Froi of the Exiles Book Review


Author: Melina Marchetta

Genre: Fantasy

Read: April, 2016




Marchetta builds on the world she crafted in this book’s predecessor Finnikin of the Rock,  creating an exciting adventure centring on the character of Froi as he undertakes a mission into an enemy kingdom, Charyn. However, I felt that this instalment lacked the same focus that drove Finnikin of the Rock  – at times, it felt like we were meandering before continuing on with the actual plot.

I was surprised by Froi’s character in this book as well. After the events of the first novel his character had left a bitter taste in my mouth. I understood that he’d had a difficult childhood living on the streets of another Kingdom and that this has irrevocably impacted his behaviour, but the manner in which Marchetta used his character’s attempted rape of another character as a mere plot device in the first book left me feeling distinctly uncomfortable. Part of the reason why is that it felt, even more so now after reading Froi of the Exiles, out of character – yes Froi is harsh and violent, but he does seem to have some form of moral compass. Which is why the attempted rape in Finnikin of the Rock bothered me so much; if Marchetta had been consistent with his character’s actions, whilst I would have still found them unpalatable, they would have at least seemed less like a gaping plot device. Furthermore, how she depicted the other characters’ reactions to rape was also lacking in depth and emotional consequence.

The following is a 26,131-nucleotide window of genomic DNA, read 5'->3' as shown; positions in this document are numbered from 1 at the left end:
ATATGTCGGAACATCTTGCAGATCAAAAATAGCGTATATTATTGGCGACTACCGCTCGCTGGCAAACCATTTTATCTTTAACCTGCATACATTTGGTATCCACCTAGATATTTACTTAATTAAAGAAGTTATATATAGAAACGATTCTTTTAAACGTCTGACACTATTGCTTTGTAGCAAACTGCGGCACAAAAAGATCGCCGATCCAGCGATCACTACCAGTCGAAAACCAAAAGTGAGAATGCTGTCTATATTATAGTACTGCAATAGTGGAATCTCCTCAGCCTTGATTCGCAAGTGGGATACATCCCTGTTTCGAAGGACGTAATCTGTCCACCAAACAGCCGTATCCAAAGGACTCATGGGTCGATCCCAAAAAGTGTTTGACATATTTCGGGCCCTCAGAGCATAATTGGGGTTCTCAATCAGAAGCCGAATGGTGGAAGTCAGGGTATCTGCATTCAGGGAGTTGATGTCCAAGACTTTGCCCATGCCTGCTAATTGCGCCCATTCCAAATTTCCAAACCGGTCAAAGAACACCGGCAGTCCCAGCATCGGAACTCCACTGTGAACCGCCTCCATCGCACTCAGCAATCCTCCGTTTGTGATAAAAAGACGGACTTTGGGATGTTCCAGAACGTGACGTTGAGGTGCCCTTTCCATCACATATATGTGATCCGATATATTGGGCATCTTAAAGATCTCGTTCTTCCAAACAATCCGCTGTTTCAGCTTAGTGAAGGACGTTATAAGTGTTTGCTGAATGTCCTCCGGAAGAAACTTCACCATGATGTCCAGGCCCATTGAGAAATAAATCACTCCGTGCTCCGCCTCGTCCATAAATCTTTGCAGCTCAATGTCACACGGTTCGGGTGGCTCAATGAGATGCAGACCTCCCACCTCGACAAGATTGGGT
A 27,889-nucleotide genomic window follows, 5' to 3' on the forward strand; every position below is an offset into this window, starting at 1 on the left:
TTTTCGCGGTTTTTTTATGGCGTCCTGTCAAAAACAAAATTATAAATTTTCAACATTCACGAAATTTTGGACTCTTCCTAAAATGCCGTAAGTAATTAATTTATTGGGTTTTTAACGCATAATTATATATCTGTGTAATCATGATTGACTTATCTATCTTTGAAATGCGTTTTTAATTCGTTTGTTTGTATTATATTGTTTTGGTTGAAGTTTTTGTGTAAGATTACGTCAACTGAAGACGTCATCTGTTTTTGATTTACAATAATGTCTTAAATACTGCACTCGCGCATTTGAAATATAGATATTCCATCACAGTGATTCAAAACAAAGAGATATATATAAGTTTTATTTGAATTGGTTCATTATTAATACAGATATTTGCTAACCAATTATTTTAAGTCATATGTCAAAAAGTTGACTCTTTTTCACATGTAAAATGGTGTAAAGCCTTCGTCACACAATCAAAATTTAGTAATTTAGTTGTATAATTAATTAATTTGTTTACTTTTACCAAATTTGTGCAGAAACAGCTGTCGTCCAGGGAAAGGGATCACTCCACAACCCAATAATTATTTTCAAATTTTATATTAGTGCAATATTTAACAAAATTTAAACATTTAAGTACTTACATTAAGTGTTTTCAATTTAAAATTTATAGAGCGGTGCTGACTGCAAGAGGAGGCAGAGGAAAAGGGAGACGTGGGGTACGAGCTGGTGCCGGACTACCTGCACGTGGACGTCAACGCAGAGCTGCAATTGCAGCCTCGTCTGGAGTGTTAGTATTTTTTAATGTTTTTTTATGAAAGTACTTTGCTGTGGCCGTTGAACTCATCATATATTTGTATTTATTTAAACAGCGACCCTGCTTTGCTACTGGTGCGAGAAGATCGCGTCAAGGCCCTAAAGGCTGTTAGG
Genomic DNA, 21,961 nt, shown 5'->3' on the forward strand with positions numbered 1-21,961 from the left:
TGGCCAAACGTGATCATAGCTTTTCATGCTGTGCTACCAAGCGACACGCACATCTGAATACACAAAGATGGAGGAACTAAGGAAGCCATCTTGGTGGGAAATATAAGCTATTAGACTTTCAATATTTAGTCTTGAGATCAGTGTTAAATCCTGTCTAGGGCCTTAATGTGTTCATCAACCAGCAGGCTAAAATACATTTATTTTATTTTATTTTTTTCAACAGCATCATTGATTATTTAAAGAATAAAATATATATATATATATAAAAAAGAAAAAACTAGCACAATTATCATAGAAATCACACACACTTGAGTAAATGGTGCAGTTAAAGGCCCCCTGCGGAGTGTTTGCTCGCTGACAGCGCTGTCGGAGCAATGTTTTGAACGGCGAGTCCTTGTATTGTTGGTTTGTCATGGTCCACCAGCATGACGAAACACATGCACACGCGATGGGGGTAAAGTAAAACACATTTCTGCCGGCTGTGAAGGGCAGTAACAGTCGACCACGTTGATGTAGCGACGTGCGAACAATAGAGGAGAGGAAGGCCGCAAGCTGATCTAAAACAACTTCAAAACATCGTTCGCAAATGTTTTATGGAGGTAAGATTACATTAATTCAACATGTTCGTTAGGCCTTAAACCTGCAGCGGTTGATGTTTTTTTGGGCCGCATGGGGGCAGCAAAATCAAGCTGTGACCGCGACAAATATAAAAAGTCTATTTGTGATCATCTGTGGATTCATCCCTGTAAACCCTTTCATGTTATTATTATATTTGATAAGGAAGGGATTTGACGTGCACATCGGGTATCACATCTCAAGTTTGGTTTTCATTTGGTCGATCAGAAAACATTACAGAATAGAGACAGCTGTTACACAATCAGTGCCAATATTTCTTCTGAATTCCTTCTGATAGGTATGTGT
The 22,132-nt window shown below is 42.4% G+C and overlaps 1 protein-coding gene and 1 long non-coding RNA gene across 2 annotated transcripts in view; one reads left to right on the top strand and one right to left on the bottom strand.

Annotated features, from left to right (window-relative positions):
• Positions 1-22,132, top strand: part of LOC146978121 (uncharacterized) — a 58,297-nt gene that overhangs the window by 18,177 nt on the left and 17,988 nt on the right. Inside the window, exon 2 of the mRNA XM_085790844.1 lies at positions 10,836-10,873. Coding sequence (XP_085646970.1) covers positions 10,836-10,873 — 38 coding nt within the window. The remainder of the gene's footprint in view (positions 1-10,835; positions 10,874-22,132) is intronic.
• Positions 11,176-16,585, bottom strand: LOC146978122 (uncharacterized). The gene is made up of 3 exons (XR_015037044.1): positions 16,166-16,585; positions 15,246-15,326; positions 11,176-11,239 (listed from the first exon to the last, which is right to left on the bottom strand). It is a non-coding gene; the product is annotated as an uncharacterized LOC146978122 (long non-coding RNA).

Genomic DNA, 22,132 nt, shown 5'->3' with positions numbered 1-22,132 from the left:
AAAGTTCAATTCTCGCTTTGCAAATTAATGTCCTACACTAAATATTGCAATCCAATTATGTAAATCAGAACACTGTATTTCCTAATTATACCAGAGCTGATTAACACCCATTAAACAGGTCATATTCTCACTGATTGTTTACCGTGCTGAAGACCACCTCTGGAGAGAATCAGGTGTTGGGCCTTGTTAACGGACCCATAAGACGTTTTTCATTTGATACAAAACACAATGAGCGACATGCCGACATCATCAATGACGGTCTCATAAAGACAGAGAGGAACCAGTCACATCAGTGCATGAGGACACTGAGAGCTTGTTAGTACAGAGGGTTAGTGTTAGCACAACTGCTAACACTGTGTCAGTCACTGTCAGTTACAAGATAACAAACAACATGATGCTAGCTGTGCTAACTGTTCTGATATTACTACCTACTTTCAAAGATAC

To be honest, Marchetta’s handling of such a sensitive subject as rape remained problematic for me in Froi of the Exiles. I do believe that the issue of rape/consent deserves to written about and discussed, but in a sensitive, well thought out and accurate manner. At times, you see glimmers of emotional insight, but there remains instances when the whole thing feels contrived and solely there to add shock/disgust. Unless you’re trying to express something significant about the issue of rape, please don’t use it, repeatedly, to elicit some kind of response from a reader and/or move the plot along.

On the other hand,  I did enjoy the way Marchetta continues to portray the ideas of identity and belonging through analysing the importance of family and blood, as well nationality. It’s probably what bothers me even more about these books – there are parts of them I greatly admire, and Marchetta’s writing style itself is very readable and engaging, but how she portrays other issues with such a lack of depth leaves me feeling really conflicted.

Best Quotes:

“…the greatest weapon against big stupid men was a sharp mind.”

“‘Are you an idiot, or an idiot?’ Gargarin hissed.
‘The first one. I really resent being called the second.’”

If you like this, try:

Seraphina by Rachel Hartman

The Throne of Glass series by Sarah J. Maas

Graceling by Kristin Cashore

Poison Study by Maria V. Snyder



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